In spite of the fairly busy release schedule, a look back at the March 11 week indicates it was not a momentous one for economic data, especially in advance of the FOMC meeting on March 19-20. The Census Bureau continued to catch up on delayed data releases.
It was a relief to get the data on retail and food sales for January on Monday, but the numbers are still relatively old. Nonetheless, it suggested that the sluggish sales of late 2018 are giving way to a livelier environment at the start of the, at least excluding motor vehicles. The total was up 0.2% overall, but a much more solid 0.9% excluding motor vehicle sales.
The data on inflation and inflation expectations was tame and reflected higher energy costs that started in January and continued into February. Month-over-month increases were generally tame, but the underlying data year-over-year suggested that inflation is running around the Fed’s 2% objective, at least at the core. The CPI was up 1.6% compared to a year-ago in February, but excluding food and energy was up 2.2%. The Final Demand PPI was up 1.9% at the total and up 2.3% at the core – excluding food, energy, and trade services. The Import Price Index reached up 3.3% compared to last year but was up 2.0% excluding petroleum. Fed policymakers should not have to worry about a sustained impact from the drop in energy costs late in 2018, but neither will they have to be too wary of an inflation overshoot.
The Atlanta Fed’s Business Inflation Expectations Index held at 1.9% in March, just under the 2% objective. The University of Michigan inflation expectations measures also pointed to some moderation in the inflation outlook in the 1-year measure at 2.4% after 2.6% in February, while the 5-year measure notched up two-tenths to 2.5%.
Consumer confidence recovered further after the partial federal government shutdown in January. The University of Michigan Consumer Sentiment Index rose to 97.8 in the preliminary report, up from 93.8 in February and 91.2 in January, but not quite matching the 98.3 in December 2018. Confidence improved both for current conditions and the six month outlook. Business confidence was not much changed in February from January. The NFIB Small Business Optimism Index barely budged higher to 101.7 after 101.2 in the prior month. Some of this may be attributable to remaining uncertainties about conditions in the global economy and the state of trade and tariff policy while negotiations continue with China.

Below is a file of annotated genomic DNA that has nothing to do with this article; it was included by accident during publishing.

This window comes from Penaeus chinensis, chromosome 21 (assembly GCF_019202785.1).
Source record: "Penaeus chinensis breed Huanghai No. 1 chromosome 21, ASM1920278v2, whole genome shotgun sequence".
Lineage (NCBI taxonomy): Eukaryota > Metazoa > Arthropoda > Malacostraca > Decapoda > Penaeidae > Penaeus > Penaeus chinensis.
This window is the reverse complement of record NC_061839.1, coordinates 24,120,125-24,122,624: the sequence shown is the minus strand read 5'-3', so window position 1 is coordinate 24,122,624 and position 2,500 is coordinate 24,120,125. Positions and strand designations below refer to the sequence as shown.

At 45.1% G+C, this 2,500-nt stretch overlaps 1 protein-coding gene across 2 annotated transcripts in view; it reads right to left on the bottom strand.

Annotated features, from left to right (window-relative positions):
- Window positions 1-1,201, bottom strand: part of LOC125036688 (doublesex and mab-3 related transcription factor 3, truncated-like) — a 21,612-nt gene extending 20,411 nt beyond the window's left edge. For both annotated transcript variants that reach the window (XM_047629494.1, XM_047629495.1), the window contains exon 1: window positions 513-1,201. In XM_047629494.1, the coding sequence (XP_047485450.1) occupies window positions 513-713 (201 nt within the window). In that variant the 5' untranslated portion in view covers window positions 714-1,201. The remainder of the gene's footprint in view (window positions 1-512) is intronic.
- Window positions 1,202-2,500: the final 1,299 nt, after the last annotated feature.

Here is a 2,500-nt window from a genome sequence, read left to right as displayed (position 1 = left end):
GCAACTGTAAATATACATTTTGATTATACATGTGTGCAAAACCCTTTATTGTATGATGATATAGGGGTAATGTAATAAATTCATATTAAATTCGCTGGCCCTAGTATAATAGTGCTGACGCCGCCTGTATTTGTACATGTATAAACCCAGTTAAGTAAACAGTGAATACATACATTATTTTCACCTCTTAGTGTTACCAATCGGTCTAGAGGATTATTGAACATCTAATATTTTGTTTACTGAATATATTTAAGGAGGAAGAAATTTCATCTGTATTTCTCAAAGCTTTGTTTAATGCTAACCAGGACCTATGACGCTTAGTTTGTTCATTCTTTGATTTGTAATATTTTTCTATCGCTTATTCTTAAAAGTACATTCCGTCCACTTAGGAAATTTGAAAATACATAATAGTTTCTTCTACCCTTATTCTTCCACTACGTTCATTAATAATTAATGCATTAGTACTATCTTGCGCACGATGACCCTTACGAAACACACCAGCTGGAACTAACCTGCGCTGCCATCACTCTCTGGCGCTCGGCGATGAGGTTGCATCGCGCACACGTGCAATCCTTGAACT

Data related to manufacturing was less than stellar, if still consistent with some areas of growth. New orders for durable goods was up 0.4% in January, although that was largely due to a 1.2% rise in transportation. Excluding transportation, orders edged down 0.1%. Industrial production was nearly flat in February. The narrow up 0.1% was due to a 3.7% jump in utilities output when winter weather hit hard and mining managed to rise 0.3% on some energy demand. However, manufacturing was off 0.4%, a second month in a row of mild declines. The earliest of the District Bank surveys of manufacturing is the New York Fed’s Empire State Manufacturing Survey. The March data pointed to general business conditions that showed mild expansion at 3.7 after 8.8 in February and 3.9 in January. The slowdown that occurred late last year is continuing.
Data on the labor market did not add anything fresh to the numbers in the February Employment Situation. Data on state employment and unemployment was for January, although it included annual revisions. The numbers on Job Openings and Labor Turnover (JOLTS) was also for January and incorporated revised number. Its best piece of news was that voluntary job quits are at an all time high, suggesting that workers are taking advantage of a tight labor market to seek out new opportunities and better pay.
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